Cameron at PMQs
Cameron at PMQs

Labour leader Ed Miliband raised the spectre of the darkest days of Tory disunity over Europe by calling David Cameron a weak statesman, and accusing the prime minister of being "John Major all over again."

Prime Minister's Questions (PMQs) saw the two leaders clash over Europe, with Cameron facing the prospect of a backbench rebellion by his own MPs, who want to loosen Britain's ties with the European Union.

Exchanges at PMQs took place just hours before MPs vote on a possible increase in the EU's budget. While Cameron is reportedly prepared to want a freeze in the size of the budget, a significant number of MPs in both the Labour and Conservative parties are demanding a real-terms cut.

Labour has thrown its weight behind a motion demanding a cut, while a number of Tory MPs are expected to defy Cameron's new chief whip Sir George Young by voting against their leader on the issue.

On Halloween, Miliband reminded the House of the vicious infighting over Europe which tore apart the previous Tory government in the 1990s. A number of Conservatives rebelled against Major, prompting the then-Prime Minister to label them 'bastards'.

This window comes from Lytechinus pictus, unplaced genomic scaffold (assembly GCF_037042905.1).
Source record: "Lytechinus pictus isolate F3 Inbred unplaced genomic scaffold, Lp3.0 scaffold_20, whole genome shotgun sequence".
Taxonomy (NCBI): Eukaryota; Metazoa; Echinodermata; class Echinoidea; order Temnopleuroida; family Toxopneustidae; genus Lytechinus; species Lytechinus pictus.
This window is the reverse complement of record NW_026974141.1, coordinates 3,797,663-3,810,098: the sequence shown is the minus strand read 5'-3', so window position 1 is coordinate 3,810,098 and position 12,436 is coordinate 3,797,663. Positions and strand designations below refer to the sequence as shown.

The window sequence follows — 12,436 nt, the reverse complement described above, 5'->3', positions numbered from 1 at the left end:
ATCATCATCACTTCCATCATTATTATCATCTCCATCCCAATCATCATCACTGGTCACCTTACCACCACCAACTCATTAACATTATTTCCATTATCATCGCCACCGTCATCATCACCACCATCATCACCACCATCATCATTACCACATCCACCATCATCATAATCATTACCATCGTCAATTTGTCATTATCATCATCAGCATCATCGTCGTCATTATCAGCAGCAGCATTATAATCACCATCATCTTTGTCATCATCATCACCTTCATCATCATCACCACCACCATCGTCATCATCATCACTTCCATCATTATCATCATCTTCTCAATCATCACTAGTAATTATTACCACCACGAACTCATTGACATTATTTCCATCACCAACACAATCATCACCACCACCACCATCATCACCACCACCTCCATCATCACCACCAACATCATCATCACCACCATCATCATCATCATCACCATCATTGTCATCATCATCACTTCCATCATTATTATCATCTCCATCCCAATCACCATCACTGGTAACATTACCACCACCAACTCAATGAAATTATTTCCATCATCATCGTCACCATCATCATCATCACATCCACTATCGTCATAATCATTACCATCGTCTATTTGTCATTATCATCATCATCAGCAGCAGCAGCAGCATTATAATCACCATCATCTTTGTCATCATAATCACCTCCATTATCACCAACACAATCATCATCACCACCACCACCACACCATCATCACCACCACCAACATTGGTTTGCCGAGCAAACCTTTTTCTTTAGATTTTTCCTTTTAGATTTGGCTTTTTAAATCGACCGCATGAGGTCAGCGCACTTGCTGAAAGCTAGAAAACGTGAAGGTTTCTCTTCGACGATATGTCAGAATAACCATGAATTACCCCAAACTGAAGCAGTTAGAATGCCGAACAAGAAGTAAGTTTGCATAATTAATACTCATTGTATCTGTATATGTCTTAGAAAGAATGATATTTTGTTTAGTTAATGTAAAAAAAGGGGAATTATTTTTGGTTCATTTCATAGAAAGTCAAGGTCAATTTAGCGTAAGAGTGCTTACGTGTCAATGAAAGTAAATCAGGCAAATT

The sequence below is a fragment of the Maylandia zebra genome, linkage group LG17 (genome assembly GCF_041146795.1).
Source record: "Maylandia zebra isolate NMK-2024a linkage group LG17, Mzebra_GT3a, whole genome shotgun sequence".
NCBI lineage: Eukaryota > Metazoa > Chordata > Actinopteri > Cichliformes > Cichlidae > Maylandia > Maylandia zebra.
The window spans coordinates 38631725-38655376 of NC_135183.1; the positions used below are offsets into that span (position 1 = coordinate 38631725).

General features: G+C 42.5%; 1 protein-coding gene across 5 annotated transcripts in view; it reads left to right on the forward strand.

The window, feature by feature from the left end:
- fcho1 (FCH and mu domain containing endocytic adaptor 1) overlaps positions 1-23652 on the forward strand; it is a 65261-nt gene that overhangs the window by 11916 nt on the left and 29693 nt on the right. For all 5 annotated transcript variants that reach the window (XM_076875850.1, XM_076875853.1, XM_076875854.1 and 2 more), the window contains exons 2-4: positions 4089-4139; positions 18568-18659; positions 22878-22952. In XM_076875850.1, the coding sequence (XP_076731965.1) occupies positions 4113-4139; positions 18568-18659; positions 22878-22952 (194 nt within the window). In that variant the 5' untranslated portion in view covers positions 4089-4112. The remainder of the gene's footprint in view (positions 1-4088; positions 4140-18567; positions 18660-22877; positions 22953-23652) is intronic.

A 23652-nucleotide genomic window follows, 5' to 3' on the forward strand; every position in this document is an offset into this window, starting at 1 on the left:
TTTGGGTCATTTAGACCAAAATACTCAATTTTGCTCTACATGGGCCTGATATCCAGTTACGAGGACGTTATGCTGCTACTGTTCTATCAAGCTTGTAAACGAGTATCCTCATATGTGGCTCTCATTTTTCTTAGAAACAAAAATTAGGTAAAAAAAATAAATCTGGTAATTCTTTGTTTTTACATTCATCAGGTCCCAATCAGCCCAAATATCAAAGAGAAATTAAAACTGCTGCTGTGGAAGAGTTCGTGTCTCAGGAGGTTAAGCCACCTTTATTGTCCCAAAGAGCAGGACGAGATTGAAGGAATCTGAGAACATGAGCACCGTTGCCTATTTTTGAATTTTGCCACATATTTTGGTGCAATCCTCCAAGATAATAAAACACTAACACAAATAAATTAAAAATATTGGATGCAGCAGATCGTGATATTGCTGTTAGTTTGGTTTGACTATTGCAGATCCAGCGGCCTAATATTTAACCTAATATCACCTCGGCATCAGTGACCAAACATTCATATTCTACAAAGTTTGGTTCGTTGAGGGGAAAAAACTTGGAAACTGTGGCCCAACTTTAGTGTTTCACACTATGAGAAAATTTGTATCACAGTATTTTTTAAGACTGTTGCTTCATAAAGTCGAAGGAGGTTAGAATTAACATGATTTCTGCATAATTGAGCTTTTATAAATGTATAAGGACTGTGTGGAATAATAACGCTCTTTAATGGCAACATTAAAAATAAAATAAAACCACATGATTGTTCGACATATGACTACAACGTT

At the despatch box, Miliband called Cameron "weak abroad, weak at home - it's John Major all over again."

In response, Cameron said his rival was playing politics and not serving the country, accusing Miliband of "rank opportunism".

The prime minister added: "This government is taking the toughest line on budget negotiations of any government since Britain joined the EU. At best we want a cut, at worse, frozen.

"I'm quite prepared to use the veto."

The government faced a rebellion by MPs on Europe last year. Then 81 MPs defied the whips by voting for a public referendum on Britain's membership of the EU. Reports suggested the number of rebel MPs this time will be not be as high.